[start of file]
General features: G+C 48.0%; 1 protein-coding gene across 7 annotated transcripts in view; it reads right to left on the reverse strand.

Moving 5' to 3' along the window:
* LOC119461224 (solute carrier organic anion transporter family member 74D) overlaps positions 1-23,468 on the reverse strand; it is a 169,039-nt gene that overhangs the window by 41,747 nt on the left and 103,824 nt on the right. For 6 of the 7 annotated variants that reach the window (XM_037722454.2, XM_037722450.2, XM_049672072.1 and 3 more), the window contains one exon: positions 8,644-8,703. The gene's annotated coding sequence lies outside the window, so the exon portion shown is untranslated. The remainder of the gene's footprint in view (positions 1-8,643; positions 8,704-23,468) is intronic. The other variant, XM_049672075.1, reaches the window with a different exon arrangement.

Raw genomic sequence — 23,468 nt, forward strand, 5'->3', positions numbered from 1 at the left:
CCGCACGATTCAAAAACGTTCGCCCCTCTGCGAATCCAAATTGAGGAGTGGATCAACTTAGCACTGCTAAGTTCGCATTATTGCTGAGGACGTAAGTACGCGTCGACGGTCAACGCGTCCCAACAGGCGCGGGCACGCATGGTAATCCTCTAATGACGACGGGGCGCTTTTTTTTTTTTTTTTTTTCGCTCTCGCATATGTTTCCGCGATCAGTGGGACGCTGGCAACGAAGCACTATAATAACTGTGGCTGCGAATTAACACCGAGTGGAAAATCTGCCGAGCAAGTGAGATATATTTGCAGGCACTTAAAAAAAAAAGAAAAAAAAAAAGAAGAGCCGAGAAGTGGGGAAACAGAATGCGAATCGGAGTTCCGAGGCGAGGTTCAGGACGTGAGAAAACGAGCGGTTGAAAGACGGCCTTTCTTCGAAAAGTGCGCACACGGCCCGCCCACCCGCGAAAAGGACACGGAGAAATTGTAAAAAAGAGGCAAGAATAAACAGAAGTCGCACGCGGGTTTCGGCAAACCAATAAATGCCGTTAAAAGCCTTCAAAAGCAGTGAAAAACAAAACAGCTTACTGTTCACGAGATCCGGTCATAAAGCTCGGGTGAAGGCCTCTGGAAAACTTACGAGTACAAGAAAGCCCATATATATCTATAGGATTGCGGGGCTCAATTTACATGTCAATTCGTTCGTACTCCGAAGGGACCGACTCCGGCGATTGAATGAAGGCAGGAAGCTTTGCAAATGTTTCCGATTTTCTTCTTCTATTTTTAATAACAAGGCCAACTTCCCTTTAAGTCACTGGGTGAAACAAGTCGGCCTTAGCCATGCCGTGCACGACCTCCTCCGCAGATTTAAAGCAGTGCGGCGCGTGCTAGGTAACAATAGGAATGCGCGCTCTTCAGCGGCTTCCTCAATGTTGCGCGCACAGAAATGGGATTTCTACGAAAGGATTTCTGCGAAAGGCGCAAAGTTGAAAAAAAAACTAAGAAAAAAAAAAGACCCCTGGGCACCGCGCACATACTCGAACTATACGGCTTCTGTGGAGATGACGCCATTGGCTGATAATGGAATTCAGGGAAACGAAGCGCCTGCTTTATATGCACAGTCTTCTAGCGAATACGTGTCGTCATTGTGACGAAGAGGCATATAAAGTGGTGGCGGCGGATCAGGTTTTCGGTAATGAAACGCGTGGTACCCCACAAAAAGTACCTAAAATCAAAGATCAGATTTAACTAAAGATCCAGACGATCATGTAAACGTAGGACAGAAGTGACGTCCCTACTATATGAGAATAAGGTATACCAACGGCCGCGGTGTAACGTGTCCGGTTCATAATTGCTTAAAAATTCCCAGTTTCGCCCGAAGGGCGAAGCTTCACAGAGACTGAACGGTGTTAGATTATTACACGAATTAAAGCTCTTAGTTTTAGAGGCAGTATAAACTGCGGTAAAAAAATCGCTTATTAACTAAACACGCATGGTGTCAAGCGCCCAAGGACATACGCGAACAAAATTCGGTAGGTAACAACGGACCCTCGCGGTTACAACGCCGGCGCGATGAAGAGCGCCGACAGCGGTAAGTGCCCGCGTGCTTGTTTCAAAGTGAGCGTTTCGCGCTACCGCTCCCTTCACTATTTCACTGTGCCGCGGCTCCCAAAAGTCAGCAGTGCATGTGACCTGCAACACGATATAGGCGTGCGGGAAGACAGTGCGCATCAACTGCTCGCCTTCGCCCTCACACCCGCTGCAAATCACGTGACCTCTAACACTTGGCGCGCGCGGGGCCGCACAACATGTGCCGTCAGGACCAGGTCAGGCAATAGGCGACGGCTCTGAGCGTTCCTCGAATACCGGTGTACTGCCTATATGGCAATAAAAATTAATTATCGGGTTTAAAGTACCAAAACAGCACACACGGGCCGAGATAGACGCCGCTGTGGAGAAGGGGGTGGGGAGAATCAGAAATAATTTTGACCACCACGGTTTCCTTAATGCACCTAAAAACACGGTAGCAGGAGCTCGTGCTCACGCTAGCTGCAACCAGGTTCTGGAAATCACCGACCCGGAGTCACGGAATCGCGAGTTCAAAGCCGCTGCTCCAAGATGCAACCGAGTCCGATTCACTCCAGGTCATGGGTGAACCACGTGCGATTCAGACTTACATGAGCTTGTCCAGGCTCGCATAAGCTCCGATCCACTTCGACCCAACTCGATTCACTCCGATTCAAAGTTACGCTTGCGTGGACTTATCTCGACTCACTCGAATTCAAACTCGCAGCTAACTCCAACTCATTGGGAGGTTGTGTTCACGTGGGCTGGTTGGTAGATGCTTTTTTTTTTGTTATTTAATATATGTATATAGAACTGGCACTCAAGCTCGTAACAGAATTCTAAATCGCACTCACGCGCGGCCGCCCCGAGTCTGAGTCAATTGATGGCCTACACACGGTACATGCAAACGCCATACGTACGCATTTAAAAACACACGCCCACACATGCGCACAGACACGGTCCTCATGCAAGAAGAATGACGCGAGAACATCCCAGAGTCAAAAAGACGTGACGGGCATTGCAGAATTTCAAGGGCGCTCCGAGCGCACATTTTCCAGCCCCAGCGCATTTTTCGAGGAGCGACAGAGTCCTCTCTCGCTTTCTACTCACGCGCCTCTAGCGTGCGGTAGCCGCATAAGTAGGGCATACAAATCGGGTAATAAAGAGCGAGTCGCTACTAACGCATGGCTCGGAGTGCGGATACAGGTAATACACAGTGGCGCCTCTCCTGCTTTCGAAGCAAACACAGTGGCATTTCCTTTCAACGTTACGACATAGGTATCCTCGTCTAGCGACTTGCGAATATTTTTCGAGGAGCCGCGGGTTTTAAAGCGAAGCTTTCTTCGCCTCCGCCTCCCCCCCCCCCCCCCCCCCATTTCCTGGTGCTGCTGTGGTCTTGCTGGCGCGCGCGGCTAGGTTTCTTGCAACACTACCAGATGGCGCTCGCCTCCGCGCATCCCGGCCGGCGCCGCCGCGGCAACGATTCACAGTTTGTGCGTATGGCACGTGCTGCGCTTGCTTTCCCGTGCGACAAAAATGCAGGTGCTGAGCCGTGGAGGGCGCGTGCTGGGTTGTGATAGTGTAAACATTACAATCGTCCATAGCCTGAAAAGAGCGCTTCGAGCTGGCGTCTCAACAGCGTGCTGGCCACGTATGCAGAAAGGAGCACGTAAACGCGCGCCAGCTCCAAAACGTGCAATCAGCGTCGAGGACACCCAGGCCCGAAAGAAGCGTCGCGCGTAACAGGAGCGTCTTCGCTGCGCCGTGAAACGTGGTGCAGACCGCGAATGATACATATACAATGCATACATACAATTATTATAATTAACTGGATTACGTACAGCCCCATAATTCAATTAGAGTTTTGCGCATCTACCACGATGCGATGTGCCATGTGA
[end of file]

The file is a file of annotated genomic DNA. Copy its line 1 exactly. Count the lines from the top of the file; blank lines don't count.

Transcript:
General features: G+C 48.0%; 1 protein-coding gene across 7 annotated transcripts in view; it reads right to left on the reverse strand.